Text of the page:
The UK chancellor Gordon Brown has today pledged his support for Islamic banking in Britain, saying that he wants to make the UK a centre for Islamic investment and increase trade with Muslim countries.
Speaking at a conference on Islamic banking in London, the chancellor said: "It is the vibrancy and dynamism of Britain's Muslims, combined with Britain's openness to the world and our historic ties with Muslim countries, that means the ambition you have set for yourselves with this conference -- to make Britain the gateway to Islamic finance and trade -- is one I believe Britain is well placed to achieve."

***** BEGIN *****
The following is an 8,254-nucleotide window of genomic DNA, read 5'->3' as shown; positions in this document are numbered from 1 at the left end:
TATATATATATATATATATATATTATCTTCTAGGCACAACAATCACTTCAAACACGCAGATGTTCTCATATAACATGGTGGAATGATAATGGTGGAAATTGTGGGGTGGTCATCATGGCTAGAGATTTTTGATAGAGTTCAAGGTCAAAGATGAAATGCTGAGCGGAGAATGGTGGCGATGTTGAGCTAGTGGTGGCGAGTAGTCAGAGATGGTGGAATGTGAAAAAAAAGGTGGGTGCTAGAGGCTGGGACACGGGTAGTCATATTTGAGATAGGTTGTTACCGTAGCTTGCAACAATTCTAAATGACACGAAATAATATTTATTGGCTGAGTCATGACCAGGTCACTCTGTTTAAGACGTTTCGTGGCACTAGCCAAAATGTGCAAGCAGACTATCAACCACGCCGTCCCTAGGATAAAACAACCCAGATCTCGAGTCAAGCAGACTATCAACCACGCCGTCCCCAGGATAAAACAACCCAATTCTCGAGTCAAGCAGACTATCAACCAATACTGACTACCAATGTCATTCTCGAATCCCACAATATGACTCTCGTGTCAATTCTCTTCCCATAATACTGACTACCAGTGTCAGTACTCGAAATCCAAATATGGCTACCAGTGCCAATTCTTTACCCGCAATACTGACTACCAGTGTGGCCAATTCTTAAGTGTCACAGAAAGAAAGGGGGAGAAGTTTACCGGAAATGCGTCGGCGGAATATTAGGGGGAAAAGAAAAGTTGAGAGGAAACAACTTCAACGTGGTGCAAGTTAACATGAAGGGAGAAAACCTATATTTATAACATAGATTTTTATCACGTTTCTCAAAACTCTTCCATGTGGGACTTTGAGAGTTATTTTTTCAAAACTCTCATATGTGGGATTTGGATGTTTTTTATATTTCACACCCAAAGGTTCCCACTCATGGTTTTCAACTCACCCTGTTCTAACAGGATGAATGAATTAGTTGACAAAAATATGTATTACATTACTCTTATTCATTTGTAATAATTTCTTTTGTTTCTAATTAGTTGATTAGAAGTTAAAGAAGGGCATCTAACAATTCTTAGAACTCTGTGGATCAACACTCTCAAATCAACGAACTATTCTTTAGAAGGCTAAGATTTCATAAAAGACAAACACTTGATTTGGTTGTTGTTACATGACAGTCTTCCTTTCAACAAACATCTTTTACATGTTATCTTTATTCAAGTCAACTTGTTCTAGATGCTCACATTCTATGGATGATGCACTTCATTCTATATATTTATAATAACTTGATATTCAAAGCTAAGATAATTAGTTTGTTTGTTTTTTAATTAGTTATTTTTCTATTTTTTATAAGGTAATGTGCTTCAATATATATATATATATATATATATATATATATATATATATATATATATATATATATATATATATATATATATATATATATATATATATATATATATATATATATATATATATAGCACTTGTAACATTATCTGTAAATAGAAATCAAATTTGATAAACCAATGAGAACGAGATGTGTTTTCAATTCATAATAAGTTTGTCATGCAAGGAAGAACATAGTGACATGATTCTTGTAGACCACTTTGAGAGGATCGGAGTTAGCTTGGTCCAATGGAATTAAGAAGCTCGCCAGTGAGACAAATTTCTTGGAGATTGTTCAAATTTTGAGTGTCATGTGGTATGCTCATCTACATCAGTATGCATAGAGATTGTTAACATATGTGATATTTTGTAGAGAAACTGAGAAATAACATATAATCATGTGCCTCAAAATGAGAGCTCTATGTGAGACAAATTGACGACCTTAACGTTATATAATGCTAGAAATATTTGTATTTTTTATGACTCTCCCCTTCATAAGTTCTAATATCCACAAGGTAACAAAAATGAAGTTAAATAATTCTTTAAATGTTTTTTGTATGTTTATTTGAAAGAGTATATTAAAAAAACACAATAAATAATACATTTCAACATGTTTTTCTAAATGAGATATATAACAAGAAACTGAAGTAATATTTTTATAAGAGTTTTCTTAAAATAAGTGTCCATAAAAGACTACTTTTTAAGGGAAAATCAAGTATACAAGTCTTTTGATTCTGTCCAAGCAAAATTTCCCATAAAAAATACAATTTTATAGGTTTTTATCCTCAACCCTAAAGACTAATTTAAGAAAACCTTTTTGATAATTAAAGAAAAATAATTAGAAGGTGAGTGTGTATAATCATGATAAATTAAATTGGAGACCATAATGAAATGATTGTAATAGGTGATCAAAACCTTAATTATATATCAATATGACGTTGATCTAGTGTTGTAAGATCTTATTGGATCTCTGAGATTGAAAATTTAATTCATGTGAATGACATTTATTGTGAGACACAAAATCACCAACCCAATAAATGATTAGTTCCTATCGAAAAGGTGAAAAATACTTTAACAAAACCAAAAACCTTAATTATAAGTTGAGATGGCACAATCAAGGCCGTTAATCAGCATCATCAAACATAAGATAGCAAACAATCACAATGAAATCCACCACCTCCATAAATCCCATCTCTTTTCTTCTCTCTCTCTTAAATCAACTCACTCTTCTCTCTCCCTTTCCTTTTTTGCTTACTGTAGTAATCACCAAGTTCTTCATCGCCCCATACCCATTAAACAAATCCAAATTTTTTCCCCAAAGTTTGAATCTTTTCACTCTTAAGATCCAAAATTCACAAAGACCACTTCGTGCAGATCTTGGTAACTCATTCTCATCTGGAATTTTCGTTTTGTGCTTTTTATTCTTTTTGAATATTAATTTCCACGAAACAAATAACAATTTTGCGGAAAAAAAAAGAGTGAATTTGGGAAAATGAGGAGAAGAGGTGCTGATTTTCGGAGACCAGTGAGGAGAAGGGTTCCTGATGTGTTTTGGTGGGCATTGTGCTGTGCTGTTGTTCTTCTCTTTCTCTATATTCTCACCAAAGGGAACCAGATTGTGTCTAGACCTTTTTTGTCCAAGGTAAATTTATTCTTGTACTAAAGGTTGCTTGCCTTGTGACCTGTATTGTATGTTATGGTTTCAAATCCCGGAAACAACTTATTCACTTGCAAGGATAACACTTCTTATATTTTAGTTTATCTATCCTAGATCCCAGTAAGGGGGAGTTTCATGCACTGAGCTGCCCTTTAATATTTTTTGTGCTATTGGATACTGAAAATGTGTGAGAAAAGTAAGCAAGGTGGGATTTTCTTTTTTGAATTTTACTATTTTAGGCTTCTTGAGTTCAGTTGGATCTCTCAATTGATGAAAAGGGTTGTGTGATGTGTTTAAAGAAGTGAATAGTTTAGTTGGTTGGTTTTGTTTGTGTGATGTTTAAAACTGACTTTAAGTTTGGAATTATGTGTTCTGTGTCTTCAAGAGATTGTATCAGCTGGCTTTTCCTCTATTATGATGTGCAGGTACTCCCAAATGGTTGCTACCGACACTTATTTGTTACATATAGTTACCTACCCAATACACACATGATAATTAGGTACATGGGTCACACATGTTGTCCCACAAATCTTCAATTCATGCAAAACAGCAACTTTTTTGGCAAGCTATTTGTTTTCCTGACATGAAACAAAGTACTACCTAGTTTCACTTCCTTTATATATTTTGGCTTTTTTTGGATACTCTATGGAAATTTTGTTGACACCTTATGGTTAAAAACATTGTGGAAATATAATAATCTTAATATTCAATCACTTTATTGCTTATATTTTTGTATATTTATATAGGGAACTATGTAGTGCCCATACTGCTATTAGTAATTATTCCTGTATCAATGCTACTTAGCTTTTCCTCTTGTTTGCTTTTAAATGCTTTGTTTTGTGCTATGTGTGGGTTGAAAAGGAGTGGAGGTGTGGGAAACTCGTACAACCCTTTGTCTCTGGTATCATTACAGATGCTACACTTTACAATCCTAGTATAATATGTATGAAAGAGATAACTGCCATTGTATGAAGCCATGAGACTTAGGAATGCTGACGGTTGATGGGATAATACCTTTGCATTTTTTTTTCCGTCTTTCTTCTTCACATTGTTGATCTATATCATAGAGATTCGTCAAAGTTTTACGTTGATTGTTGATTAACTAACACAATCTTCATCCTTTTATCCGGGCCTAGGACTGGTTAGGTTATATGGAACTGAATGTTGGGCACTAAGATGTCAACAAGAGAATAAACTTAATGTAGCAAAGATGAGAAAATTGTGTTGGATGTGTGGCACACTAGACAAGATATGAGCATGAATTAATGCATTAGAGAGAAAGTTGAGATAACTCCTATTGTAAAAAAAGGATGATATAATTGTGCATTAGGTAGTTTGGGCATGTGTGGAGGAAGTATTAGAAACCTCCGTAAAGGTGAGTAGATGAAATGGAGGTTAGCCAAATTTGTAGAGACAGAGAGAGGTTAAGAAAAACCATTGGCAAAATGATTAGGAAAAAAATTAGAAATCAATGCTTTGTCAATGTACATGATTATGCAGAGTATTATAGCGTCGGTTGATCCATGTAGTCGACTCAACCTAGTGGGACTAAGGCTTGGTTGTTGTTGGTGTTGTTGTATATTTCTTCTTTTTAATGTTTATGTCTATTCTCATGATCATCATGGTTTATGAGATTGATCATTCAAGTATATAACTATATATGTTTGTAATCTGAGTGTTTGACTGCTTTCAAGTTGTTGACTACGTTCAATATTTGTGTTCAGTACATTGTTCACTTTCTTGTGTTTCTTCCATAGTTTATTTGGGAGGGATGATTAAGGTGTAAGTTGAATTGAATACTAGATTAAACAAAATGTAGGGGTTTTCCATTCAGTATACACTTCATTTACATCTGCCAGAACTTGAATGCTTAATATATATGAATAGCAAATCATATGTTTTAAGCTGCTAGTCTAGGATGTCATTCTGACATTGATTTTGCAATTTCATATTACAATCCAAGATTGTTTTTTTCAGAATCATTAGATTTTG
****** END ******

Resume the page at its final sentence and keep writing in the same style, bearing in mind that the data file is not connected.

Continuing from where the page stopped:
Mr Brown also commented that greater trade with Muslim nations and freer trading practices would benefit the economic growth of developing economies in the Middle East.
The UK government is currently putting together new legislation aimed at facilitating the use of Islamic banking products such as savings accounts and mortgages that are compliant with Shariah law.
Under the Islamic laws, Muslims are not permitted to earn interest, making traditional banking products problematic.
The move by the British government looks set to raise the profile of Islamic banking in the developed would, with high-profile banks increasingly becoming aware of the importance of this niche banking sector.